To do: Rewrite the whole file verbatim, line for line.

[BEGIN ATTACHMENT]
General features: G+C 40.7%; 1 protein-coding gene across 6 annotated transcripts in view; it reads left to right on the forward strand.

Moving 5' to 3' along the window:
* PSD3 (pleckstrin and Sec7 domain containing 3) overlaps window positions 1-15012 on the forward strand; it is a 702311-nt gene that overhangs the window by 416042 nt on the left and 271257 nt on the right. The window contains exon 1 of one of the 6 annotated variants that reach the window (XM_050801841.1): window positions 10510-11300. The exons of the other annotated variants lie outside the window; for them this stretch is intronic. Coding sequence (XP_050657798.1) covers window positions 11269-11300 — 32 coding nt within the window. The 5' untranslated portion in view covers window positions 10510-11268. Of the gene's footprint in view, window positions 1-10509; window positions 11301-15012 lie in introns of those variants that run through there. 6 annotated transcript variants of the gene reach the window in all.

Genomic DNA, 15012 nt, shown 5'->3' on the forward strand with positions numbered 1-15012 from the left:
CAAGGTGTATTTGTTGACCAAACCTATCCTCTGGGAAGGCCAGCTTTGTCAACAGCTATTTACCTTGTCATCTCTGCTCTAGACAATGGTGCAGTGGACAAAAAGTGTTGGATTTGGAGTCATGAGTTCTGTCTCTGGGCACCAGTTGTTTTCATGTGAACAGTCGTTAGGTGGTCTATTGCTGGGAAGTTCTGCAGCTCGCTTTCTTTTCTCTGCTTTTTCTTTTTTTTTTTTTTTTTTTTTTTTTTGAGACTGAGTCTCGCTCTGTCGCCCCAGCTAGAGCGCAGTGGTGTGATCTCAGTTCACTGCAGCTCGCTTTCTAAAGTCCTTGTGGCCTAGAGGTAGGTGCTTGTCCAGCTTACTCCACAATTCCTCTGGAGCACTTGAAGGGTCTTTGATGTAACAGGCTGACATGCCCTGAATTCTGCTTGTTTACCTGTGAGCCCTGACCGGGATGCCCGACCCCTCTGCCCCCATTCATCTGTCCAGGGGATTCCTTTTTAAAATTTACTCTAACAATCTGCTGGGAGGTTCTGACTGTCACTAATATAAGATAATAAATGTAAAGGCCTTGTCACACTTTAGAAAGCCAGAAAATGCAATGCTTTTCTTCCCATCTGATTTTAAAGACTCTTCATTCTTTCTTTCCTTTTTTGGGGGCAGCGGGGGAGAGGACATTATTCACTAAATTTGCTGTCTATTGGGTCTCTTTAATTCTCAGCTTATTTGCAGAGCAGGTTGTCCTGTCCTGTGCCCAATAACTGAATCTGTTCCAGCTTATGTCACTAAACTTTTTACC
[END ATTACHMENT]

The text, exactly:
General features: G+C 40.7%; 1 protein-coding gene across 6 annotated transcripts in view; it reads left to right on the forward strand.

Moving 5' to 3' along the window:
* PSD3 (pleckstrin and Sec7 domain containing 3) overlaps window positions 1-15012 on the forward strand; it is a 702311-nt gene that overhangs the window by 416042 nt on the left and 271257 nt on the right. The window contains exon 1 of one of the 6 annotated variants that reach the window (XM_050801841.1): window positions 10510-11300. The exons of the other annotated variants lie outside the window; for them this stretch is intronic. Coding sequence (XP_050657798.1) covers window positions 11269-11300 — 32 coding nt within the window. The 5' untranslated portion in view covers window positions 10510-11268. Of the gene's footprint in view, window positions 1-10509; window positions 11301-15012 lie in introns of those variants that run through there. 6 annotated transcript variants of the gene reach the window in all.

Genomic DNA, 15012 nt, shown 5'->3' on the forward strand with positions numbered 1-15012 from the left:
CAAGGTGTATTTGTTGACCAAACCTATCCTCTGGGAAGGCCAGCTTTGTCAACAGCTATTTACCTTGTCATCTCTGCTCTAGACAATGGTGCAGTGGACAAAAAGTGTTGGATTTGGAGTCATGAGTTCTGTCTCTGGGCACCAGTTGTTTTCATGTGAACAGTCGTTAGGTGGTCTATTGCTGGGAAGTTCTGCAGCTCGCTTTCTTTTCTCTGCTTTTTCTTTTTTTTTTTTTTTTTTTTTTTTTTGAGACTGAGTCTCGCTCTGTCGCCCCAGCTAGAGCGCAGTGGTGTGATCTCAGTTCACTGCAGCTCGCTTTCTAAAGTCCTTGTGGCCTAGAGGTAGGTGCTTGTCCAGCTTACTCCACAATTCCTCTGGAGCACTTGAAGGGTCTTTGATGTAACAGGCTGACATGCCCTGAATTCTGCTTGTTTACCTGTGAGCCCTGACCGGGATGCCCGACCCCTCTGCCCCCATTCATCTGTCCAGGGGATTCCTTTTTAAAATTTACTCTAACAATCTGCTGGGAGGTTCTGACTGTCACTAATATAAGATAATAAATGTAAAGGCCTTGTCACACTTTAGAAAGCCAGAAAATGCAATGCTTTTCTTCCCATCTGATTTTAAAGACTCTTCATTCTTTCTTTCCTTTTTTGGGGGCAGCGGGGGAGAGGACATTATTCACTAAATTTGCTGTCTATTGGGTCTCTTTAATTCTCAGCTTATTTGCAGAGCAGGTTGTCCTGTCCTGTGCCCAATAACTGAATCTGTTCCAGCTTATGTCACTAAACTTTTTACC